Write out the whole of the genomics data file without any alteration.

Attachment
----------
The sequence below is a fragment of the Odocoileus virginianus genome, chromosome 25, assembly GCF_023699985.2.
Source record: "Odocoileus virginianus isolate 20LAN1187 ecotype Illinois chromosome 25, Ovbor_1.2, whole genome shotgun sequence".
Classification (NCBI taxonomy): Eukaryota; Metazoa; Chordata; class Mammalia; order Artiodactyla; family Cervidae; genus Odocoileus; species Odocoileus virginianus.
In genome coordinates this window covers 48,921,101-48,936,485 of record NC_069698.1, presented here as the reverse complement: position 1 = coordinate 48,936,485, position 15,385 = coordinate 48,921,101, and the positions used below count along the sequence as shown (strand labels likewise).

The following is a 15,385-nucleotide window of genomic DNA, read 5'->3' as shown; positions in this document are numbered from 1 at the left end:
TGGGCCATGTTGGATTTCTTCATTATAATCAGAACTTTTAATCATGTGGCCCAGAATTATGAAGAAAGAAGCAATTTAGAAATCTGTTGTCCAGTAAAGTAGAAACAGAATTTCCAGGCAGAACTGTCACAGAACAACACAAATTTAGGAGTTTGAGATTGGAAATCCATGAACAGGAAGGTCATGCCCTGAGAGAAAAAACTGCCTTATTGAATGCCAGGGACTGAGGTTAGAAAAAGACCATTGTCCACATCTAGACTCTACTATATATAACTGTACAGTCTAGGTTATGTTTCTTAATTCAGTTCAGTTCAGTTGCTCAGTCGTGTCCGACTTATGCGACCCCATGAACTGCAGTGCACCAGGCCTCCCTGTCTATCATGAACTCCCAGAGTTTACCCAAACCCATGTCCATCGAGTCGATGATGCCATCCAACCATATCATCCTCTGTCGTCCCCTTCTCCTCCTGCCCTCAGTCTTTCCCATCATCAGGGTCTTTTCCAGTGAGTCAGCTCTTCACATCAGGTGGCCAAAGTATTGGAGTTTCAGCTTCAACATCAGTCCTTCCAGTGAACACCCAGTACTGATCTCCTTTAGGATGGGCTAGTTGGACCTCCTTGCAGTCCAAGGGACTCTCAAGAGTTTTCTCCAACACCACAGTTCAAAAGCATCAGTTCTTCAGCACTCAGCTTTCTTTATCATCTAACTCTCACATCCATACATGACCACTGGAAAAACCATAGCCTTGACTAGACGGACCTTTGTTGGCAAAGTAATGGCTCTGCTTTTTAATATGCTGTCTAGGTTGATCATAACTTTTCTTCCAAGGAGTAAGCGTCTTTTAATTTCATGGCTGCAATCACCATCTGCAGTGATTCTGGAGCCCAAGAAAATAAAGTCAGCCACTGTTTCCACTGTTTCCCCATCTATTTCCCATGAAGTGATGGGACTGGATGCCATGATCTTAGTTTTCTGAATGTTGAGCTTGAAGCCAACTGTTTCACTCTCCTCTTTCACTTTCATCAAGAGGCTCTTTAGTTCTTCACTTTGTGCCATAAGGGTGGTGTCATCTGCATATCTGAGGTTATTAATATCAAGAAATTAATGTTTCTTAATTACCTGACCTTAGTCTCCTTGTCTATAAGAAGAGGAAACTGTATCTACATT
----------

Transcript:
The sequence below is a fragment of the Odocoileus virginianus genome, chromosome 25, assembly GCF_023699985.2.
Source record: "Odocoileus virginianus isolate 20LAN1187 ecotype Illinois chromosome 25, Ovbor_1.2, whole genome shotgun sequence".
Classification (NCBI taxonomy): Eukaryota; Metazoa; Chordata; class Mammalia; order Artiodactyla; family Cervidae; genus Odocoileus; species Odocoileus virginianus.
In genome coordinates this window covers 48,921,101-48,936,485 of record NC_069698.1, presented here as the reverse complement: position 1 = coordinate 48,936,485, position 15,385 = coordinate 48,921,101, and the positions used below count along the sequence as shown (strand labels likewise).

The following is a 15,385-nucleotide window of genomic DNA, read 5'->3' as shown; positions in this document are numbered from 1 at the left end:
TGGGCCATGTTGGATTTCTTCATTATAATCAGAACTTTTAATCATGTGGCCCAGAATTATGAAGAAAGAAGCAATTTAGAAATCTGTTGTCCAGTAAAGTAGAAACAGAATTTCCAGGCAGAACTGTCACAGAACAACACAAATTTAGGAGTTTGAGATTGGAAATCCATGAACAGGAAGGTCATGCCCTGAGAGAAAAAACTGCCTTATTGAATGCCAGGGACTGAGGTTAGAAAAAGACCATTGTCCACATCTAGACTCTACTATATATAACTGTACAGTCTAGGTTATGTTTCTTAATTCAGTTCAGTTCAGTTGCTCAGTCGTGTCCGACTTATGCGACCCCATGAACTGCAGTGCACCAGGCCTCCCTGTCTATCATGAACTCCCAGAGTTTACCCAAACCCATGTCCATCGAGTCGATGATGCCATCCAACCATATCATCCTCTGTCGTCCCCTTCTCCTCCTGCCCTCAGTCTTTCCCATCATCAGGGTCTTTTCCAGTGAGTCAGCTCTTCACATCAGGTGGCCAAAGTATTGGAGTTTCAGCTTCAACATCAGTCCTTCCAGTGAACACCCAGTACTGATCTCCTTTAGGATGGGCTAGTTGGACCTCCTTGCAGTCCAAGGGACTCTCAAGAGTTTTCTCCAACACCACAGTTCAAAAGCATCAGTTCTTCAGCACTCAGCTTTCTTTATCATCTAACTCTCACATCCATACATGACCACTGGAAAAACCATAGCCTTGACTAGACGGACCTTTGTTGGCAAAGTAATGGCTCTGCTTTTTAATATGCTGTCTAGGTTGATCATAACTTTTCTTCCAAGGAGTAAGCGTCTTTTAATTTCATGGCTGCAATCACCATCTGCAGTGATTCTGGAGCCCAAGAAAATAAAGTCAGCCACTGTTTCCACTGTTTCCCCATCTATTTCCCATGAAGTGATGGGACTGGATGCCATGATCTTAGTTTTCTGAATGTTGAGCTTGAAGCCAACTGTTTCACTCTCCTCTTTCACTTTCATCAAGAGGCTCTTTAGTTCTTCACTTTGTGCCATAAGGGTGGTGTCATCTGCATATCTGAGGTTATTAATATCAAGAAATTAATGTTTCTTAATTACCTGACCTTAGTCTCCTTGTCTATAAGAAGAGGAAACTGTATCTACATT